Oliver and Eve strolled through the field, with an anticipation in their step that led them through the tall sage and muddy-yellowed grass encasing their path, as distant laughs of other children echoed in the warm breeze. Colorful eggs covered the ground, bushes, trees, and the little nooks and crannies of the church playground. Kids ran with their ribbon embellished weave baskets, stopping on occasion to pick up a plastic capsule, then shake it to ensure themselves of the contents inside, before placing it in their basket.
Slightly older than the rest, Oliver and Eve’s synchronized pace was much more rhythmic and relaxed, stepping with the right foot first to their destination.
“Remember that tree?” Eve asked her older brother.
“We used to climb it after every Sunday school lesson.”
“I miss those days,” He reminisced. “I wonder if things would have been different now if dad hadn’t left us,”
The two siblings passed the small climbing tree, reliving forgotten childhood memories that were lost after their life changed for the worse. After their father’s sudden departure with no explanation, the state of their mother spiraled into a drug-littered chaos, leaving the twins to rely on one another. As they approached the hidden clearing, obscured by evergreen trees and bushes, the twin’s step slowed to a halt.
“Our Secret Hideout.” Oliver stated to the thicket of varying greens, as if he were a king announcing to his people that their rulers had arrived after a long journey.
“Welcome back, Your Highness.” Eve responded with an exaggerated gesture of the arm, playing along with her brother’s act, just like they used to when they were younger. Young and free, when naivety and innocence ruled their minds and imagined places became real. The tall tree’s tangled limbs greeted the twin’s entrance, branches paving the way for their long lost gardeners. Entering the clearing was like walking into a time machine. Nothing had changed since Olive and Eve had left their hideout several years ago. The tree with long branches and short, small pine needles, deemed “the lookout tree” still had the same sap-spilling stub on the bottom, used as a platform to start the kid’s climb up. Several groups of small sticks and rocks on the dirt floor indicated the remains of Eve’s fairy houses, although they lacked the usual assortment of leaves and flowers adorning the structures. A muddy ditch, dug up by Oliver previously, still resided at the base of the lookout tree, although it looked smaller to him now. Everything was the same- except one thing. It caught Eve’s attention first, as she exclaimed,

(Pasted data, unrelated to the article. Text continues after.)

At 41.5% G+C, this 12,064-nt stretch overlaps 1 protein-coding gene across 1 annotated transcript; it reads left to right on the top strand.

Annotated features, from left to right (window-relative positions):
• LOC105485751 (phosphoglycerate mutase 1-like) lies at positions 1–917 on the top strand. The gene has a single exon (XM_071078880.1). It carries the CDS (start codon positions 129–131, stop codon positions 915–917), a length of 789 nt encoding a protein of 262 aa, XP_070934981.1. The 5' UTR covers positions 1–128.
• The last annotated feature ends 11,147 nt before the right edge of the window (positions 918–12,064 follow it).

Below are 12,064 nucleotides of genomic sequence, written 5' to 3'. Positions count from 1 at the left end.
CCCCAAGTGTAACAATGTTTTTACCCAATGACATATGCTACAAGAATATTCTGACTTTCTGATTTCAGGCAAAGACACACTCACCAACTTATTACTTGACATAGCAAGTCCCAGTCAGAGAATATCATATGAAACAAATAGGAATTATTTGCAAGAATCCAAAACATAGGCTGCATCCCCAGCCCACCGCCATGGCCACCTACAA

The older brother turned his attention from their “broom”, a branch that had fallen down from the lookout tree, used for cleaning the hideout of debris, to the bright object that Eve was pointing to. An olive green easter egg, about the size of a large pine cone, lay in the middle of Oliver’s ditch, the plasticy sheen still present. It looked as if the egg had been placed not more than an hour before the sibling’s arrival. Eve bent down to pick the egg up, and shook it next to her ear. Her hopes of finding something nice were brought to a halt when a lack of sound was produced from the egg.
“Let me see it.” said Oliver, reaching out his hand to hold the egg.
Eve placed it in his hand, and watched Oliver pry the plastic oblong sphere open. After a momentary struggle, the green egg opened with a loud POP!, spilling the contents onto the thicket floor. Ten $100 bills now lay at the sibling’s feet, their jaws dropping as they froze in shock and awe of their circumstances. Exclamation and chatters of excitement erupted in the clearing of Oliver and Eve’s secret hideout, their loud cheers jolting the formerly peaceful onlookers of birds observing the event, into a frenzy of wings that dissipated as quickly as their initial sock. At the side of the entrance to the secret hideout stood a tall man, leaning on another evergreen tree that veiled his appearance to the kids. His gentle eyes glistened with tears, face hardening into a shell, as he placed his now empty wallet into his left pocket.